Several districts across Washington state are beginning to lay off Educational Support Professionals (ESPs) who provide safety and support for students, including health clerks, paraeducators, nutrition service employees, bus drivers, custodians, and maintenance staff. These school district and school board decisions are short-sighted in a time when districts should be recognizing the value of every school staff member.
ESPs: A foundation for our students
Great public schools require a combined effort by many dedicated people. Our Education Support Professionals (ESPs) are committed, caring WEA members who prepare students for success every day. They are our secretaries and office clerks, bus drivers, paraeducators, food service workers, custodians and maintenance staff, security, healthcare providers, skilled trades and technical staff.
Aneeka Ferrell, Renton Professional Technical Association member and Substitute Coordinator for the Renton School District, recently had the opportunity to be a guest on the NEA School Me podcast. She spoke about implicit bias and mitigating social and racial injustices.
On her experience doing the School Me podcast, Aneeka says, “I felt so humbled to be thought of by National Education Association staff to 'even' be considered for this opportunity. I felt that people believed enough in me, my work, my thoughts, and my perspective, that they wanted me to share it on a national platform ... which was hard to believe because it could reach so many people! And to allow me the opportunity to share my perspective about implicit biases as it relates to mitigating social and racial injustices in our educational systems was awesome."
Aneeka serves as a core team member of the Rainier Educators of Color Network in the Rainier UniServ Council. She also is a certified trainer for WEA in the areas of Implicit Bias and the Fundamental Courses of Study as it relates to Equity. Listen to the podcast at School Me podcasts.
Nov. 18 is Education Support Professional Day as part of NEA's American Education Week celebrations. NEA President Becky Pringle shares a message.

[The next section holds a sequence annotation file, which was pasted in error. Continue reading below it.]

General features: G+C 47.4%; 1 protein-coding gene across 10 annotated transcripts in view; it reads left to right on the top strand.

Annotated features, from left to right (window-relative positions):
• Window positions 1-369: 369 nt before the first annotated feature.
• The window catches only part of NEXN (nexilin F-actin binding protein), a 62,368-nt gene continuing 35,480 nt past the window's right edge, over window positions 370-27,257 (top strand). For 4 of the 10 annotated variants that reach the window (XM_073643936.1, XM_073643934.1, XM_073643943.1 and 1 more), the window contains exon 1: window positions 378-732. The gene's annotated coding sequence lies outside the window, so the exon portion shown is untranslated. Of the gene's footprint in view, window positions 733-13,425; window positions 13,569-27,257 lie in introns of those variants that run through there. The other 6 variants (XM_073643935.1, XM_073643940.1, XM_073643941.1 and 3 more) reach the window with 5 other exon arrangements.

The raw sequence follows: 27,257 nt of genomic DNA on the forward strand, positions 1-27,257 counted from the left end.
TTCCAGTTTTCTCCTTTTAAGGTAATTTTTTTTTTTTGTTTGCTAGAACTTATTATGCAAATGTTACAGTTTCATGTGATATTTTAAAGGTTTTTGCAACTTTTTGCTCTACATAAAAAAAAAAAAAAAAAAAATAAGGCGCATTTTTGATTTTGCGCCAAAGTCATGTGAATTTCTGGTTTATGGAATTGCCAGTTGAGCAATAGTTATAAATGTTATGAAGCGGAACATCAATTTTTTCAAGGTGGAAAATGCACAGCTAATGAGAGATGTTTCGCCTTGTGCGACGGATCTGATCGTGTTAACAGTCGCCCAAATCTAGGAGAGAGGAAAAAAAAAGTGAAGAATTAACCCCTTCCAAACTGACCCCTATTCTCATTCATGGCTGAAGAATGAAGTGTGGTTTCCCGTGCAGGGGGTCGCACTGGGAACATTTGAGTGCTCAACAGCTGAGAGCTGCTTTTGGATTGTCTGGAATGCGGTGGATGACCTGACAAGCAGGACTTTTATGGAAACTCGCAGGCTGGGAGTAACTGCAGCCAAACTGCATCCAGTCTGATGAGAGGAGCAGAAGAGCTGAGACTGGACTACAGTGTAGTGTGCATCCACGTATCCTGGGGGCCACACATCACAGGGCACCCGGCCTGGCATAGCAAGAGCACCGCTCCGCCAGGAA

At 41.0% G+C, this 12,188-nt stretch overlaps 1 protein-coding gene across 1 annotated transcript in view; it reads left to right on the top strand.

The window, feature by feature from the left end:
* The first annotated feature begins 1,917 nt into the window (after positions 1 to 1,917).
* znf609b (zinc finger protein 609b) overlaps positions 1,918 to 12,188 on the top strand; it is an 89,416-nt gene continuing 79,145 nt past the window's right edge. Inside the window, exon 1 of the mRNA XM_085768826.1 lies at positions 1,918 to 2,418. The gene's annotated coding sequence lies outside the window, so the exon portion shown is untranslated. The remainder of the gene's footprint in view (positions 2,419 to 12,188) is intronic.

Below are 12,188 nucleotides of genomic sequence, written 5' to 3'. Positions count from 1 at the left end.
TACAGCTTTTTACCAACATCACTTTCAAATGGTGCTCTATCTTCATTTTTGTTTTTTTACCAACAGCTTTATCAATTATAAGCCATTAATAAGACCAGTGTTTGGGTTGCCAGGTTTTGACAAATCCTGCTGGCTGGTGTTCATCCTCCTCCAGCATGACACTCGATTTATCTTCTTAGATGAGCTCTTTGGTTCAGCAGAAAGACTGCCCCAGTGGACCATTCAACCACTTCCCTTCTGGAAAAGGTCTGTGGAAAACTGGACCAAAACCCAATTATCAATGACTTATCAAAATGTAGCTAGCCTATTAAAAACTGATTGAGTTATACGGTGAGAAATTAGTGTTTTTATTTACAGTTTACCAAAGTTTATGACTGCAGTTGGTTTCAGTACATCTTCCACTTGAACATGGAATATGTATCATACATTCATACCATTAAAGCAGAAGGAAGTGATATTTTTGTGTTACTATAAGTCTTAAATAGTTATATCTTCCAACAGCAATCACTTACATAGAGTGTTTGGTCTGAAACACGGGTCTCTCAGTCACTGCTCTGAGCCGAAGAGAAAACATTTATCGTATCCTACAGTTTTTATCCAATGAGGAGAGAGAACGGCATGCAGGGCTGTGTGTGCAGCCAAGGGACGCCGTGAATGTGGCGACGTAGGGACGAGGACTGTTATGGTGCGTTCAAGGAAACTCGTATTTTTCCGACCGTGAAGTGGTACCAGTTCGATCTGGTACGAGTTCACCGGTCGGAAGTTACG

Meet WEA's 2020 ESP of Year
Nominations for the 2021 WEA Education Support Professional of the Year are now being accepted. Complete nomination packets are due no later than 5 p.m. Friday, Feb. 5. Get details and online nomination form.
Steven Alvarez, WEA's 2020 ESP of the Year, brings laughter and learning to Seattle's Wedgwood Elementary.
Education support professionals play a key role in ensuring student success, and their impact is even stronger when there are clear expectations, when they are valued, and when they have opportunities for professional learning and supports throughout their careers.View trainings
Find your ACT contact
The WEA/ESP Action Coordinating Team is a statewide group made up of leaders from each UniServ Council who are dedicated to advocating for and advising local ESP units. The team works to promote member satisfaction, strengthen local bargaining units and empower education support professionals through increased skills.
The Professional Educator Standards Board has released new guidance for the state’s Paraeducator Certificate program, as a result of the pandemic. All school districts now have until the end of 2020-21 school year to provide all four days of training on the Fundamental Course of Study (FCS).
Districts that chose to offer the complete FCS training this year will be reimbursed for the additional training days at a rate of $218 per completed day of training per paraeducator.
Please note that in-person training requirements are not being waived. Seven of the 28 hours of FCS training must be conducted in person, but the deadline is not until the end of the 2020-21 school year. The remaining 21 hours of FCS training can, if the district chooses, be completed online.
Check our professional development tab for current course offerings.
One year into implementation, the Paraeducator Board is requesting feedback and information from paraeducators to better understand interest in, barriers to, and support needed, for continuous training and career development. To collect this data, the board is asking paraeducators to complete a short, online survey to learn about training experiences, perspectives, and professional goals. The board hopes the data can better inform the program’s structure, identify gaps, and make improvements where necessary.
Working for a living wage
Every worker deserves a living wage. A living wage means earning enough to pay for basic necessities: rent, food, utilities, childcare, healthcare and transportation. People who work full time should not have to live below the poverty line.
Several ESP units in Washington, with assistance from WEA and NEA, have initiated grassroots organizing efforts for living wages in their communities.